View this table:
Table 2

Regression estimates (intercept and slope) for linear effects of income on self-reported poor health for men and women

All observationsMenWomenF-test Embedded ImageEmbedded Image
Intercept (α0)1.005 (0.024)a1.043 (0.033)a0.850 (0.039)aF(1, 611) = 6.11; P-value 0.0141.26 (0.034)a
Slope (α1)−1.060 (0.041)a−1.110 (0.057)a−0.878 (0.034)a
F-test Embedded ImageF (1, 811) = 5.17F (1, 296) = 3.99F (1, 315) = 0.65
P = 0.023P = 0.047P = 0.421
  • a Standard Error in brackets

The data also includes effect sizes for the association between income and SRPH that have controlled for age. Table 3 shows the results. The F-test of Embedded Image yields 26.03 (P-value = 0.000). The ratio between effects sizes that have not been controlled for age and that have been controlled for age yields Embedded Image and is significantly different from 1. This indicates that Embedded Image so that a significant effect of age is found on the income effect of SRPH. Controlling for age alone reduces the income effect on SRPH by 38% points.

View this table:
Table 3

Regression estimates for the linear effect of controlling for age on self-reported poor health in relation to income

Not controlled for age (NCA)Controlled for age (CA)F-test Embedded ImageEmbedded Image
Intercept (α0)1.187 (0.041)a0.909 (0.028)aF(1, 809) = 26.03; P-value 0.0001.38 (0.031)a
Slope (α1)−1.291 (0.074)a−0.938 (0.049)a
F-test Embedded ImageF (1, 811) = 5.17;F (1, 296) = 3.99;
P = 0.023P = 0.047
  • a: Standard Error in brackets


A report of the World Health Organisation’s Commission on Social Determinants of Health argues for a link between economic, social and physical well-being within and between countries.20 ‘The commission firmly draws the arrow of causality from impoverished environments to ill health, something that is clear to most of the world’s population’.22 A recent health vulnerability analysis identifies large sub-regional differences in health status and health vulnerability.23 One of the clearest messages from the literature is that health and wealth are mutually determined.19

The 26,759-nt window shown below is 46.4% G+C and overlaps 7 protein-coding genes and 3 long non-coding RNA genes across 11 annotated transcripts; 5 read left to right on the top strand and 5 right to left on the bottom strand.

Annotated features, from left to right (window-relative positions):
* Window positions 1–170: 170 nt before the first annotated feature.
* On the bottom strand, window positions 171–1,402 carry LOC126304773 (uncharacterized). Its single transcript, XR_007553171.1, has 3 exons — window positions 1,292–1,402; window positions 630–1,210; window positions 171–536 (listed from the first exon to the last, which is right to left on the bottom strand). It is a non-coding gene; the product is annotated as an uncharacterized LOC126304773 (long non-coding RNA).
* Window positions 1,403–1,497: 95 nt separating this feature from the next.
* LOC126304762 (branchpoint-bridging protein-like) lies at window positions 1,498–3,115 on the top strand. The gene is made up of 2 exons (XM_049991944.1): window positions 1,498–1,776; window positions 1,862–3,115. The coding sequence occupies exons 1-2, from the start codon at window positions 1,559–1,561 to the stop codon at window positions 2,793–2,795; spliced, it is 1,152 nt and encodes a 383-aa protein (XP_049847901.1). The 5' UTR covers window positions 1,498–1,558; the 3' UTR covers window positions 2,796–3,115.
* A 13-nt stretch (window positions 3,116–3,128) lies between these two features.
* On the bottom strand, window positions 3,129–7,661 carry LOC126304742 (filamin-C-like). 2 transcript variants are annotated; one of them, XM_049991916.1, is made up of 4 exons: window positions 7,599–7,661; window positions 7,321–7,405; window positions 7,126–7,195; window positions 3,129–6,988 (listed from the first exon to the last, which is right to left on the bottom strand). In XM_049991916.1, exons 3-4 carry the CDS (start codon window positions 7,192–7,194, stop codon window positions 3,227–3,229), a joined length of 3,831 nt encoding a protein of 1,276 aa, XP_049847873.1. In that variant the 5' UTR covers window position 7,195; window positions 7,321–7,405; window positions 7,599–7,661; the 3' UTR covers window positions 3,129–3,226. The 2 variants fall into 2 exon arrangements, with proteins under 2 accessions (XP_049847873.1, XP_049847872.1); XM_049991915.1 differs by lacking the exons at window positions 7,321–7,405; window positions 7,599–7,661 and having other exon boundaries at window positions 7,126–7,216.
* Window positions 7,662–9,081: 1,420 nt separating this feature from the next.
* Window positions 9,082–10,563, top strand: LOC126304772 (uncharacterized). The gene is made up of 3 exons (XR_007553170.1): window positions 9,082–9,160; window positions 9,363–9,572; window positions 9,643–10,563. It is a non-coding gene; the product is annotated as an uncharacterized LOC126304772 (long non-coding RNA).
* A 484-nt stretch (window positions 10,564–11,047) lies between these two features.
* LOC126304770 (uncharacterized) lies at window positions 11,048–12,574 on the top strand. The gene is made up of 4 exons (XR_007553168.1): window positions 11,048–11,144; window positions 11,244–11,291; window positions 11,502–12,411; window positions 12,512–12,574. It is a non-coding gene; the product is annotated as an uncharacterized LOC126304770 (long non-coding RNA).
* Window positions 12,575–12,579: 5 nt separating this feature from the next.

Our study provides a quantitative analysis of results from studies that use individual data to examine the effect of income in on SRPH. First, we show that the assembly of a data set that includes reported as well as ex post calculated probability effect sizes makes it possible to include more studies in the meta-analysis than otherwise would be possible. We confirm that a negative correlation between income and SRPH exists with the highest SRPH outcomes in the lowest incomes categories.

The relationship between income and SRPH is best described as log-linear. Such a model assumes a constant change in the proportion of incidence in SRPH outcomes across the income deciles. The slope of the log-linear relationship between income and SRPH indicates the strength of this relationship: a steeper downward or negative slope implies a large difference in SRPH outcomes between the reference group and preceding lower income groups. The parameters of the model are to be interpreted as the proportionate change in the incidence of SRPH by a proportionate change in income per group.